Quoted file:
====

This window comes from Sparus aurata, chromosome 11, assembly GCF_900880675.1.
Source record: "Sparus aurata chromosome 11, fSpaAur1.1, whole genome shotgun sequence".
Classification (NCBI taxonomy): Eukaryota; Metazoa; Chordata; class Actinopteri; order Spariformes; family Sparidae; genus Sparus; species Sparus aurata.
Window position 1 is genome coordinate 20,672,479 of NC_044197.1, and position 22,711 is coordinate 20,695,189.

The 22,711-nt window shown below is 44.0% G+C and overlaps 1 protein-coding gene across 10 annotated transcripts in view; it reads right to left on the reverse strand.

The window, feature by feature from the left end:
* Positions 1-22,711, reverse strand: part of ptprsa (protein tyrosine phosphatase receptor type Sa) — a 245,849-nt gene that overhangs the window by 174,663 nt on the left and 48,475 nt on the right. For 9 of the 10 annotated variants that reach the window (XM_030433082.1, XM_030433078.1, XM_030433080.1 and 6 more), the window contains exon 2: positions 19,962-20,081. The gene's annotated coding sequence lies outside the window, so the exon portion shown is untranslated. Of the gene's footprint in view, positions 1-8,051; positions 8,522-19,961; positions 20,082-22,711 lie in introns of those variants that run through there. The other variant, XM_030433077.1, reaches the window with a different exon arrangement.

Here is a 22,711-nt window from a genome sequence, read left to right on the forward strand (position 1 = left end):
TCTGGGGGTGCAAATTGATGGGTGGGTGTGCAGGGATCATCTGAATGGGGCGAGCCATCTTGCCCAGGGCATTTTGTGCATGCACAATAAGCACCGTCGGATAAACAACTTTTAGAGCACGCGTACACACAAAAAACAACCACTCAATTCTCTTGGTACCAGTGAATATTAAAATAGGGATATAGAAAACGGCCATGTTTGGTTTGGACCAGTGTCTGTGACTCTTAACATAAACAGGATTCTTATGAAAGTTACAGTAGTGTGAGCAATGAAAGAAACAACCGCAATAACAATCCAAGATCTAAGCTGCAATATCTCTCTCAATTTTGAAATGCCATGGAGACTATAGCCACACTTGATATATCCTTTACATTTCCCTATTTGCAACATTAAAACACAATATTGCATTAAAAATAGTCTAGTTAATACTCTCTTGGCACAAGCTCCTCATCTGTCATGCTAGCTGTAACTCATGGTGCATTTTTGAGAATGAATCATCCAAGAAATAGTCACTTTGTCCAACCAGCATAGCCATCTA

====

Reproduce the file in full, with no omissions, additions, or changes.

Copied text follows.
This window comes from Sparus aurata, chromosome 11, assembly GCF_900880675.1.
Source record: "Sparus aurata chromosome 11, fSpaAur1.1, whole genome shotgun sequence".
Classification (NCBI taxonomy): Eukaryota; Metazoa; Chordata; class Actinopteri; order Spariformes; family Sparidae; genus Sparus; species Sparus aurata.
Window position 1 is genome coordinate 20,672,479 of NC_044197.1, and position 22,711 is coordinate 20,695,189.

The 22,711-nt window shown below is 44.0% G+C and overlaps 1 protein-coding gene across 10 annotated transcripts in view; it reads right to left on the reverse strand.

The window, feature by feature from the left end:
* Positions 1-22,711, reverse strand: part of ptprsa (protein tyrosine phosphatase receptor type Sa) — a 245,849-nt gene that overhangs the window by 174,663 nt on the left and 48,475 nt on the right. For 9 of the 10 annotated variants that reach the window (XM_030433082.1, XM_030433078.1, XM_030433080.1 and 6 more), the window contains exon 2: positions 19,962-20,081. The gene's annotated coding sequence lies outside the window, so the exon portion shown is untranslated. Of the gene's footprint in view, positions 1-8,051; positions 8,522-19,961; positions 20,082-22,711 lie in introns of those variants that run through there. The other variant, XM_030433077.1, reaches the window with a different exon arrangement.

Here is a 22,711-nt window from a genome sequence, read left to right on the forward strand (position 1 = left end):
TCTGGGGGTGCAAATTGATGGGTGGGTGTGCAGGGATCATCTGAATGGGGCGAGCCATCTTGCCCAGGGCATTTTGTGCATGCACAATAAGCACCGTCGGATAAACAACTTTTAGAGCACGCGTACACACAAAAAACAACCACTCAATTCTCTTGGTACCAGTGAATATTAAAATAGGGATATAGAAAACGGCCATGTTTGGTTTGGACCAGTGTCTGTGACTCTTAACATAAACAGGATTCTTATGAAAGTTACAGTAGTGTGAGCAATGAAAGAAACAACCGCAATAACAATCCAAGATCTAAGCTGCAATATCTCTCTCAATTTTGAAATGCCATGGAGACTATAGCCACACTTGATATATCCTTTACATTTCCCTATTTGCAACATTAAAACACAATATTGCATTAAAAATAGTCTAGTTAATACTCTCTTGGCACAAGCTCCTCATCTGTCATGCTAGCTGTAACTCATGGTGCATTTTTGAGAATGAATCATCCAAGAAATAGTCACTTTGTCCAACCAGCATAGCCATCTA